A recent paper "The Catch-22 of Predicting hERG Blockade Using Publicly Accessible Bioactivity Data" DOI described a classification model for HERG activity. I was delighted to see that all the datasets used in the study, including the training and external datasets, and the models generated using these datasets were provided as individual data files (CSV) and Python Jupyter notebooks, respectively, on GitHub https://github.com/AGPreissner/Publications).
The models were downloaded and the Random Forest Jupyter Notebooks (using RDKit) modified to save the generated model using pickle to store the predictive model, and then another Jupyter notebook was created to access the model without the need to rebuild the model each time. This notebook was exported as a python script to allow command line access, and Vortex scripts created that allow the user to run the model within Vortex and import the results and view the most significant features.
All models and scripts are available for download.
Greg Landrum's ICCS 2018 presentation on slideshare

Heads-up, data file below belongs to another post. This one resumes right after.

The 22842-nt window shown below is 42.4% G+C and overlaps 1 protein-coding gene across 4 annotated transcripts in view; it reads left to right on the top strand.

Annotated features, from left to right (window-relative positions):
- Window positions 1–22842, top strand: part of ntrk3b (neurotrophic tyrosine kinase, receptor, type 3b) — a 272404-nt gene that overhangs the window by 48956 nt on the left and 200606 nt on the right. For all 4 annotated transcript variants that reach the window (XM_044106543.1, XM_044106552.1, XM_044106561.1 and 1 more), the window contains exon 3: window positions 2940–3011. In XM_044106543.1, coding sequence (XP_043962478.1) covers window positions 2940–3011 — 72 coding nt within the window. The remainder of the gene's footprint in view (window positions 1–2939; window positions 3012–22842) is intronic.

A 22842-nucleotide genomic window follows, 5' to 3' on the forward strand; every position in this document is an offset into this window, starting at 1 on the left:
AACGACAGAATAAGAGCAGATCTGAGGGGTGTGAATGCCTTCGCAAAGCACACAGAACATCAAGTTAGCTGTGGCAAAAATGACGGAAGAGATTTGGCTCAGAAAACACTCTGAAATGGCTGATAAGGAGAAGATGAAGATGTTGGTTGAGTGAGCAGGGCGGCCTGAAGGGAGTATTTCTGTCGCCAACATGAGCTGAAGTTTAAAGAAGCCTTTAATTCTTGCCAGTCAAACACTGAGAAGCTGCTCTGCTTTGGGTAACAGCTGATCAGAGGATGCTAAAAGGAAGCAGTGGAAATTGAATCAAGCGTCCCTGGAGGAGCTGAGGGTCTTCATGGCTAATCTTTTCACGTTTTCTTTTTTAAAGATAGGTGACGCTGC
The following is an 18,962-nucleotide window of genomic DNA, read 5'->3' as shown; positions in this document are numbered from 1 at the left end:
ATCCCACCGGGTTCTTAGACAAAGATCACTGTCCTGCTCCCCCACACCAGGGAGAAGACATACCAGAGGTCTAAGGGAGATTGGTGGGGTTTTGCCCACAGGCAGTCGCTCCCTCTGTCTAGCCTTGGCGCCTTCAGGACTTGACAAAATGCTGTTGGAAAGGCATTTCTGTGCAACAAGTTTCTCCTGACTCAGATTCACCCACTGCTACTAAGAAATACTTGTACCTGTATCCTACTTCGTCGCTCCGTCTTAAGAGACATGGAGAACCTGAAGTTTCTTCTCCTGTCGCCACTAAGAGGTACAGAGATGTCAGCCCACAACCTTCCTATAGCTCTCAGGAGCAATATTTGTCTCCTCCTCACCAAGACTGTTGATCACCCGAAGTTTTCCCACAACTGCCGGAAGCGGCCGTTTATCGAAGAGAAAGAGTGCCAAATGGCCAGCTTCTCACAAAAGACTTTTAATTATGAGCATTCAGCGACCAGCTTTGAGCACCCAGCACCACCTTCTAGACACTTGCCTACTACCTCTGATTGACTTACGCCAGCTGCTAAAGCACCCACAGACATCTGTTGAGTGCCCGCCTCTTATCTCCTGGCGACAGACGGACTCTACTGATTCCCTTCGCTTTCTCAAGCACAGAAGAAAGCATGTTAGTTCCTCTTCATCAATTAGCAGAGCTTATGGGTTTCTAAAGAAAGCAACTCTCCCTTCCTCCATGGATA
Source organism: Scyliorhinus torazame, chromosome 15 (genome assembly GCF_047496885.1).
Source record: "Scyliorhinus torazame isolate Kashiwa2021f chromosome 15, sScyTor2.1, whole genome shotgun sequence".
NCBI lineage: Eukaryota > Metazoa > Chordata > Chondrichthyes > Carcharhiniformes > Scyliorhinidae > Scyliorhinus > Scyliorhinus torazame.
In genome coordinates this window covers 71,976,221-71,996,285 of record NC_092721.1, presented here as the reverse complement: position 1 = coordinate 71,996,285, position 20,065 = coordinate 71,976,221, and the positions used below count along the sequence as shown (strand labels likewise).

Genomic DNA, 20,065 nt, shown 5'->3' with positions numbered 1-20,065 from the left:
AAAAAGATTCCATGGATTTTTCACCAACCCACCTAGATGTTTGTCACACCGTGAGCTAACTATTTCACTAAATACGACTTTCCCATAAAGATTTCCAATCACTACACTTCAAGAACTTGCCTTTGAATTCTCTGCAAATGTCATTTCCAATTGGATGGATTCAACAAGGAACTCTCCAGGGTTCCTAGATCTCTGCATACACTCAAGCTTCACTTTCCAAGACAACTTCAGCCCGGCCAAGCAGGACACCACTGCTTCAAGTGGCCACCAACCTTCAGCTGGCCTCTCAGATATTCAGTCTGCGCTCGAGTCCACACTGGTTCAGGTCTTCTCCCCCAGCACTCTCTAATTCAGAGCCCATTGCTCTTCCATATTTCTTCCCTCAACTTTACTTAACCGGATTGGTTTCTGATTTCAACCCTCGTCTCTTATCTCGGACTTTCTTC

The details of some of the projects taking part in the Google Summer of Code are now online here https://summerofcode.withgoogle.com/organizations/6513013473935360/ under the Open Chemistry header.
Really interesting work includes 3-D coordinate generation, standardising fingerprint APIs, a framework for molecular validation, and standardization and molecular dynamics in Avogadro.
Good luck to all that are taking part!!
I just saw this on the RDKit email circulation list and since I know a number of readers use RDKit I thought I'd mention it.
When we do the beta for the 2018.03.1 release we're going to switch the C++ backend to use modern C++ (=C++11). For people who can't switch to use that code, we will continue to provide bug fixes for the 2017.09 release for at least another 6 months.
This should only affect people who need to build the RDKit C++ code themselves. If you use a binary version of the RDKit like the ones available inside of Anaconda Python or KNIME, this change should have no impact upon you.
It looks like we're almost there. Hopefully we will be able to do a beta of the 2018.03 release by the end of the week.
I've posted about Samson a couple of times and it just keeps getting better and better.